• Learning a new skill takes time and repetition. If you’ve ever gone to a gym, you know you won’t build muscle or see a big difference after the first workout. Similarly, when an employee takes on a new task or role, they need training, development, and repetition to be able to perform. When we don’t provide these things, we’re setting employees up to fail and setting ourselves up for disappointment. If we want someone to succeed, we must invest time and training to help them do so.
  • Success is more about the leader’s motivation, not about the motivation of the people they lead. As leaders, it is critical that we look at our own motivation before we start questioning our employees’ motivation. Newton’s first law states that every object will remain at rest or in uniform motion in a straight line unless compelled to change its state by the action of an external force. In other words, if you want your team to change, you have to change first.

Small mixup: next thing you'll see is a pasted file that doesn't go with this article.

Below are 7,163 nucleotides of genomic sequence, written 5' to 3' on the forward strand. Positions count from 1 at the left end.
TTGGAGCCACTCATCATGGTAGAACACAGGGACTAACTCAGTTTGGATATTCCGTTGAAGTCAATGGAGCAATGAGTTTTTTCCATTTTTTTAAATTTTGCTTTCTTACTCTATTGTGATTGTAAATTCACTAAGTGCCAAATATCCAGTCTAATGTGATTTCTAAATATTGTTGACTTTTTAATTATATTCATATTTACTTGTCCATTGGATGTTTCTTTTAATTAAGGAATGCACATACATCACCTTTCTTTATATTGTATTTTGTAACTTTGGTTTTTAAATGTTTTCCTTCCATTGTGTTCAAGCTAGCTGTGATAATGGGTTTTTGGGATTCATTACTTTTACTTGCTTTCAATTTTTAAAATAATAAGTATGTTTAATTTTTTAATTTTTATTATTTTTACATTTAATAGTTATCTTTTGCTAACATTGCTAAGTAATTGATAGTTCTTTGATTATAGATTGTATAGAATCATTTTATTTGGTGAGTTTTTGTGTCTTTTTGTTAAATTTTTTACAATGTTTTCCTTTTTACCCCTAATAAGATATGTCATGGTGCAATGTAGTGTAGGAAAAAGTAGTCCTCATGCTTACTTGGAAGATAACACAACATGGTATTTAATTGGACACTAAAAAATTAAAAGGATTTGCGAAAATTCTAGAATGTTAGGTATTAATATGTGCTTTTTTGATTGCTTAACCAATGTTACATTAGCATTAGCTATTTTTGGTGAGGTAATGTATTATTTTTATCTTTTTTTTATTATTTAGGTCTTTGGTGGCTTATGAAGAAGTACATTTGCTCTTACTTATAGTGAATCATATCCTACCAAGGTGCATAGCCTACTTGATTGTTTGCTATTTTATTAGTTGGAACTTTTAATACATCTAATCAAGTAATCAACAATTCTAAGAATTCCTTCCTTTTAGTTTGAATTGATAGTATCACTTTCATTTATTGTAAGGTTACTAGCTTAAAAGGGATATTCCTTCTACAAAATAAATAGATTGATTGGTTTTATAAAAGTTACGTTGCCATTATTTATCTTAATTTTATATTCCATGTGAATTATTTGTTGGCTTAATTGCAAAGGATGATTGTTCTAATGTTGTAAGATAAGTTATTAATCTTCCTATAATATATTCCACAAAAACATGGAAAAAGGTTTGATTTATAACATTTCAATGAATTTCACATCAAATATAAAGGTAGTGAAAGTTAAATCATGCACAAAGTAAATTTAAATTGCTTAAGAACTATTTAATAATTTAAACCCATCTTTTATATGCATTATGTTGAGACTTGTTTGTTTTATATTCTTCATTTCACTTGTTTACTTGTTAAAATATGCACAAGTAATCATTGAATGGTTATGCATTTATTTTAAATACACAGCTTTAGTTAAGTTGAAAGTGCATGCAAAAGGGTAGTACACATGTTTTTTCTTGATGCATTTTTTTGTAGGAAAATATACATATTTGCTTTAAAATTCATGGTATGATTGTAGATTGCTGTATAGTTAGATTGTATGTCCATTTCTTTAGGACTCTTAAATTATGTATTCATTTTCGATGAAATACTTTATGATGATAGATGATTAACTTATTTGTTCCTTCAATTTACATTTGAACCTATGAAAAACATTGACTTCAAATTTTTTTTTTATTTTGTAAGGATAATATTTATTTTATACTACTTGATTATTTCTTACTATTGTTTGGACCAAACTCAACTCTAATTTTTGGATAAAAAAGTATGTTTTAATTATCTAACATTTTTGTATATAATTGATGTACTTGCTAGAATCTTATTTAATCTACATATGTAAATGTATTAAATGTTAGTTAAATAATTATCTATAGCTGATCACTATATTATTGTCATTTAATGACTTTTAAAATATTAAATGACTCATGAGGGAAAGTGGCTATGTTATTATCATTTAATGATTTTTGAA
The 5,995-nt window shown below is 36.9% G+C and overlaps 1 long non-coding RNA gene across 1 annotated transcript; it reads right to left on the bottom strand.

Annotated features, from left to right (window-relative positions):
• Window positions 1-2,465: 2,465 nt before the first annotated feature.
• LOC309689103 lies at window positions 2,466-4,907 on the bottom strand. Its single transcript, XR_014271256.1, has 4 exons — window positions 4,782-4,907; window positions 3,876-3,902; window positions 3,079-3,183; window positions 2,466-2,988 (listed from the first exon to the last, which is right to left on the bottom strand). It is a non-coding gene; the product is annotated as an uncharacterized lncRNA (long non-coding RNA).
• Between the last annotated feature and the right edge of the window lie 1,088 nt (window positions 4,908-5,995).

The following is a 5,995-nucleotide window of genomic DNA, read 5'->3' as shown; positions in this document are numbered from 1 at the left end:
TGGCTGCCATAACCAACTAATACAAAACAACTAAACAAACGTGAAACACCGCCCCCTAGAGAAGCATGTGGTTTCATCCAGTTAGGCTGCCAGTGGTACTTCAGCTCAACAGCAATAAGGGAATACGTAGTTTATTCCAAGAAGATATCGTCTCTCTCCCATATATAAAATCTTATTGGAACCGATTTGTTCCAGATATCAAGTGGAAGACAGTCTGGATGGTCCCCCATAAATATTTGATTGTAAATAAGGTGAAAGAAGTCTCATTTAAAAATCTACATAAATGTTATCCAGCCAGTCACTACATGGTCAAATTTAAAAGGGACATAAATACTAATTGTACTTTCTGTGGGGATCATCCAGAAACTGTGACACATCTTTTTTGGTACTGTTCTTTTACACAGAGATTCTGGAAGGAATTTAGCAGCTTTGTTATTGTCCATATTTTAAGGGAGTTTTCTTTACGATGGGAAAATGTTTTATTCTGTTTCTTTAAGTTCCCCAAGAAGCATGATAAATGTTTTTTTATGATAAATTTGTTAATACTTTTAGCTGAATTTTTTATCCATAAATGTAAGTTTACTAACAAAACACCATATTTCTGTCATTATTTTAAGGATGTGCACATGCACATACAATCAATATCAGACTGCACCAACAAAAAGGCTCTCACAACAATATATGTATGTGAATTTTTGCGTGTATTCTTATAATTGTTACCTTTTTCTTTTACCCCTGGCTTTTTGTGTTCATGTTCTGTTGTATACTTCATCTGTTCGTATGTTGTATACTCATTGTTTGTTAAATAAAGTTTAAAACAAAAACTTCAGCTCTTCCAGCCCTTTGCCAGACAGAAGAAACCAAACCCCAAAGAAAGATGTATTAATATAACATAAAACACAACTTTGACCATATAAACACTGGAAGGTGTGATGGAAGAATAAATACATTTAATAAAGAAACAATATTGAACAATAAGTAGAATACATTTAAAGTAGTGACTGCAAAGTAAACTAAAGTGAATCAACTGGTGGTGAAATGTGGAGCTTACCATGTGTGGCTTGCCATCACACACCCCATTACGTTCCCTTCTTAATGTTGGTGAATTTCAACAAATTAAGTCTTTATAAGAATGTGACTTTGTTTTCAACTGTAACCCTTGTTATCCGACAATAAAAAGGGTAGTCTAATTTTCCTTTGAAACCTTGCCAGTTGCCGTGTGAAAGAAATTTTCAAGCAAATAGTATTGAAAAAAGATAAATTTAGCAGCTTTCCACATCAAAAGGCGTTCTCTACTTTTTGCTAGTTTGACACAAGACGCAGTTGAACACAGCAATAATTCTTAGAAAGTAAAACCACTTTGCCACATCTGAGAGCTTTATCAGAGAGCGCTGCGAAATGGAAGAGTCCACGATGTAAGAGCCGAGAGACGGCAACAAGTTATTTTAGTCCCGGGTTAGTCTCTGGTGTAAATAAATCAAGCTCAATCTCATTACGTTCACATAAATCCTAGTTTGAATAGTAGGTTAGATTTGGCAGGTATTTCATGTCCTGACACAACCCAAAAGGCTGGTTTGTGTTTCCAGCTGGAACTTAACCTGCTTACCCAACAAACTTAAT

Position Yourself to Lead

Leadership is less about positioning yourself for your own benefit, and more about positioning yourself for others. When you do this, you’ll naturally set yourself and others up for continued success. Here’s how to do that. 

  • Decide it’s worth it. Being an effective leader starts with mindset. It requires us to change our approach and develop new habits. We will only be willing to do that hard work if we believe the reward is worth the effort.